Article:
This column is provided by the Financial Planning Association® (FPA®) of Northeastern New York, the principal professional organization for Certified Financial PlannerTM (CFP®) professionals. FPA is the community that fosters the value of financial planning and advances the financial planning profession and its members demonstrate and support a professional commitment to education and a client-centered financial planning process. Please credit FPA of Northeastern New York if you use this column in whole or in part.

The Financial Planning Association is the owner of trademark, service mark and collective membership mark rights in: FPA, FPA/Logo and FINANCIAL PLANNING ASSOCIATION. The marks may not be used without written permission from the Financial Planning Association.

What the New Tax Law Means for Your Wallet, Your Financial Future


It’s not a question of whether the most far-reaching federal tax overhaul in decades will impact you, but how much it will impact you, according to personal finance experts. Here are some notes on the new tax law.

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If you earn an income, if you have money invested in the stock market, if you have dependent children, if you’re saving toward retirement or toward a child’s education, if you own a home or a business, chances are your 2018 federal tax returns will look considerably different than the returns you file for the 2017 tax year.


What’s inside the 1,000-plus pages of the Tax Cuts and Jobs Act of 2017 that President Donald Trump signed into law late last year? Which taxpayers are likely to be impacted most by the sweeping new tax policy? And how to take advantage of some of the positives in the policy, while minimizing the impact of the negatives? Read on to find out, then be sure to consult a tax expert to discuss how to handle your specific tax situation in light of the new law, because as CERTIFIED FINANCIAL PLANNER™ professional Evan Beach of Campbell Wealth Management in Alexandria, VA, points out, “With all these new rules, new tax-mitigation strategies will definitely emerge.”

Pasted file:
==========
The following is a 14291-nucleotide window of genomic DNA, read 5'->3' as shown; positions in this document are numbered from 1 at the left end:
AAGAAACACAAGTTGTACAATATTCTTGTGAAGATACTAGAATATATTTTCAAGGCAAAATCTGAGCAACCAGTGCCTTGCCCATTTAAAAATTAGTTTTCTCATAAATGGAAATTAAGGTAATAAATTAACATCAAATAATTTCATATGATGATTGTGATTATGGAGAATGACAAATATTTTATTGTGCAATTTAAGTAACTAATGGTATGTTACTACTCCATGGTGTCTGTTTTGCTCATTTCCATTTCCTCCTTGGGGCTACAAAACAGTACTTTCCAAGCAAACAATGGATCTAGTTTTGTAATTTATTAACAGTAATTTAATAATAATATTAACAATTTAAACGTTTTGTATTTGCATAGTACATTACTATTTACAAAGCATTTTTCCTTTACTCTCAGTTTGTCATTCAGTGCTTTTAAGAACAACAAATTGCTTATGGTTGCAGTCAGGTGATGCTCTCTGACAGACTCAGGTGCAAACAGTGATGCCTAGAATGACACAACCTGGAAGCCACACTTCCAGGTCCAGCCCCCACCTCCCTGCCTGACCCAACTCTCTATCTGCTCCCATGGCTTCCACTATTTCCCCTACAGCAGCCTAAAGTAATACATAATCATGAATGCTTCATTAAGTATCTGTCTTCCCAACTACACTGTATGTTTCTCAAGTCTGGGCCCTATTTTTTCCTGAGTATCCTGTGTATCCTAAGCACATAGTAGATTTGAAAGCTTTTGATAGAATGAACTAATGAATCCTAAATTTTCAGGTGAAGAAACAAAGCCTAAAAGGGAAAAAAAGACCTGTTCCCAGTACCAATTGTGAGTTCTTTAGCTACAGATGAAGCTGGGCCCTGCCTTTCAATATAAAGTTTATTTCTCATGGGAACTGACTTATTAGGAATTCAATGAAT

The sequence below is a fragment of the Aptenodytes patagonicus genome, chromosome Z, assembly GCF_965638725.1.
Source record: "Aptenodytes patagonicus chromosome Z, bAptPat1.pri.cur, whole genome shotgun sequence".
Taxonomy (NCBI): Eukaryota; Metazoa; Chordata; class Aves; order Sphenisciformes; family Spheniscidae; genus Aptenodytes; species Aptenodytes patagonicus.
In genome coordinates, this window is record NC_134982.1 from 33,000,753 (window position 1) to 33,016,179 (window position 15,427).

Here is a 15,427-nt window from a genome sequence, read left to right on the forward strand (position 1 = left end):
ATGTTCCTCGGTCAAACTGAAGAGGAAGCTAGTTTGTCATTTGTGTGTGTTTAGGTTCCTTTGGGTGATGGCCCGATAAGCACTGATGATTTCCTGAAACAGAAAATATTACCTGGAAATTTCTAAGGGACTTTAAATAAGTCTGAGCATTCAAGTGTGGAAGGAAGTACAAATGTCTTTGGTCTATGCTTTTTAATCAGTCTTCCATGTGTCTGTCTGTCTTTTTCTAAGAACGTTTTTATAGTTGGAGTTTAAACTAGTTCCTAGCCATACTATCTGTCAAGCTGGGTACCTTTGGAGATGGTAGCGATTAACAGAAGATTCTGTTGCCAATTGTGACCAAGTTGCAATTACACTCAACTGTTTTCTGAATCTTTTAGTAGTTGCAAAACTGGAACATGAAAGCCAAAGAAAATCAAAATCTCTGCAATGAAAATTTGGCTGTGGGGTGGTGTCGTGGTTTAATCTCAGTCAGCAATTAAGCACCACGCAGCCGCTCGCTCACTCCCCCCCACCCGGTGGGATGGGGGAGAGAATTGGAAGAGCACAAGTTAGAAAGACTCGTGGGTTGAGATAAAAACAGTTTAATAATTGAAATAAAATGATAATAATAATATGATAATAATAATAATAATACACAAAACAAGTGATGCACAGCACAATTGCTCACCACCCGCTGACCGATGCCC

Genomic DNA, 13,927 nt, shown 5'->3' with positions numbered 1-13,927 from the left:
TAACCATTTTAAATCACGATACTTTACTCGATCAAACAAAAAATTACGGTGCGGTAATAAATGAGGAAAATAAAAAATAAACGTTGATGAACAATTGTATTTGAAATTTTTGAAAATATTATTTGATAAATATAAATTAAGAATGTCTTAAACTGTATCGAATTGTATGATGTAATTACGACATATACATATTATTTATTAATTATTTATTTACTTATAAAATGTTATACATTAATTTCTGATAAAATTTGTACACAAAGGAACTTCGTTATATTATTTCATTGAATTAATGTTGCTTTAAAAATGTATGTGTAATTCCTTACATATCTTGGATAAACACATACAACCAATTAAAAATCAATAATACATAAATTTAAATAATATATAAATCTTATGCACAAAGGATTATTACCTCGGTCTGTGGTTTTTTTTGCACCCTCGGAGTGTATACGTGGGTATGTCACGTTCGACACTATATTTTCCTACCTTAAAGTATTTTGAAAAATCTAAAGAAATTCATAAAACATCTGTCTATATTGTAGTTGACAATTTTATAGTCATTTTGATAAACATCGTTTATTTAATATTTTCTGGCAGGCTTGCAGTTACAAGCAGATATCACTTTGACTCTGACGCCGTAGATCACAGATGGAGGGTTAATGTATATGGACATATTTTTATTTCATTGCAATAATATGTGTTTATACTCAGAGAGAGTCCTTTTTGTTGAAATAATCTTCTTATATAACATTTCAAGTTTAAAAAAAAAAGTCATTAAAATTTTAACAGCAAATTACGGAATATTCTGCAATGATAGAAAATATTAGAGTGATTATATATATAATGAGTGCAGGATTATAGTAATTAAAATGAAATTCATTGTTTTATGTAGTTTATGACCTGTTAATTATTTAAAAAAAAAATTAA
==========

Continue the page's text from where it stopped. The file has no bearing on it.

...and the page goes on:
1. Impact on EARNERS

The income tax rate on people in five of the seven tax brackets drops by anywhere from 1 to 4 percent starting in the 2018 tax year. Say you and your spouse were in the 28 percent tax bracket and filed your taxes jointly. The new rate for people in that bracket is 24 percent and breaks at $315,000 instead of $233,000, so you would pay less tax on more income within that bracket.


As with many provisions of the new law, the individual income tax cuts are due to expire at the end of 2025, unless they’re renewed by lawmakers before then. They also could be repealed and replaced well before 2025, if another President comes into office, for example, or if Democrats gain a majority in the U.S. Congress and decide to overhaul tax policy.

  1. Impact on INVESTORS

The new tax law lowers the tax rate on corporations from 35 to 21 percent, which observers expect will bolster corporate earnings. That in turn could lead stock prices to trend higher, Beach suggests. Thus people who hold investments in the stock market, either in the form of shares of individual company stock, mutual funds, etc., either inside or outside their retirement accounts, are likely to benefit. Corporations that tend to pay the full corporate tax rate — mostly small and mid-sized companies — are likely to benefit most from the lower rate, so investors might be wise to prioritize investing in those types of companies, he says.


One thing that didn’t change in the new tax law is the relatively low rate at which long-term capital gains are taxed. That’s generally a positive for investors.